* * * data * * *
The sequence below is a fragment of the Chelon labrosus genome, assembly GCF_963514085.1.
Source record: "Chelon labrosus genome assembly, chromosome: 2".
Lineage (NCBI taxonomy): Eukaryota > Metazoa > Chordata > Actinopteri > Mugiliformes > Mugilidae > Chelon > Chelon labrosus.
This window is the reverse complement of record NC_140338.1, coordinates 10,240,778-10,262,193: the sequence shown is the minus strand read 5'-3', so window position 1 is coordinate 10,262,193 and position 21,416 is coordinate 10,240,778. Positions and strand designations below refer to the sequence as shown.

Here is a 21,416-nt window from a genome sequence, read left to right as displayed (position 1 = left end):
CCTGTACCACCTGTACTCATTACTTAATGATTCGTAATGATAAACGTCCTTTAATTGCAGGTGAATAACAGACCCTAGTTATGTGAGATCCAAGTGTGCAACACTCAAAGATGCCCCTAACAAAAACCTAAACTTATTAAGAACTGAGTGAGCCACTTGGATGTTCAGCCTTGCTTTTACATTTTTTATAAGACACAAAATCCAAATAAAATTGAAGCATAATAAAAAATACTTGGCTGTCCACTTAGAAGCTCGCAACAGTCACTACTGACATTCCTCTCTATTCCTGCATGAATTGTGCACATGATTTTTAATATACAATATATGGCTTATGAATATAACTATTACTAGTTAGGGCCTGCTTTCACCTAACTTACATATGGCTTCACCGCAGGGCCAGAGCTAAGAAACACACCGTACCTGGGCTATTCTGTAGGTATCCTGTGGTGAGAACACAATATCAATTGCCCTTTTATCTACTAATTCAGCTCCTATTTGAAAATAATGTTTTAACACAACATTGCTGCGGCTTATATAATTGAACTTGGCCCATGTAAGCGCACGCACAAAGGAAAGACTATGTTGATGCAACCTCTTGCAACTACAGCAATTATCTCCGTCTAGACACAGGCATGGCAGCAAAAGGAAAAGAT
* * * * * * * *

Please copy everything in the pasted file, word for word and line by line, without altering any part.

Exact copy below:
The sequence below is a fragment of the Chelon labrosus genome, assembly GCF_963514085.1.
Source record: "Chelon labrosus genome assembly, chromosome: 2".
Lineage (NCBI taxonomy): Eukaryota > Metazoa > Chordata > Actinopteri > Mugiliformes > Mugilidae > Chelon > Chelon labrosus.
This window is the reverse complement of record NC_140338.1, coordinates 10,240,778-10,262,193: the sequence shown is the minus strand read 5'-3', so window position 1 is coordinate 10,262,193 and position 21,416 is coordinate 10,240,778. Positions and strand designations below refer to the sequence as shown.

Here is a 21,416-nt window from a genome sequence, read left to right as displayed (position 1 = left end):
CCTGTACCACCTGTACTCATTACTTAATGATTCGTAATGATAAACGTCCTTTAATTGCAGGTGAATAACAGACCCTAGTTATGTGAGATCCAAGTGTGCAACACTCAAAGATGCCCCTAACAAAAACCTAAACTTATTAAGAACTGAGTGAGCCACTTGGATGTTCAGCCTTGCTTTTACATTTTTTATAAGACACAAAATCCAAATAAAATTGAAGCATAATAAAAAATACTTGGCTGTCCACTTAGAAGCTCGCAACAGTCACTACTGACATTCCTCTCTATTCCTGCATGAATTGTGCACATGATTTTTAATATACAATATATGGCTTATGAATATAACTATTACTAGTTAGGGCCTGCTTTCACCTAACTTACATATGGCTTCACCGCAGGGCCAGAGCTAAGAAACACACCGTACCTGGGCTATTCTGTAGGTATCCTGTGGTGAGAACACAATATCAATTGCCCTTTTATCTACTAATTCAGCTCCTATTTGAAAATAATGTTTTAACACAACATTGCTGCGGCTTATATAATTGAACTTGGCCCATGTAAGCGCACGCACAAAGGAAAGACTATGTTGATGCAACCTCTTGCAACTACAGCAATTATCTCCGTCTAGACACAGGCATGGCAGCAAAAGGAAAAGAT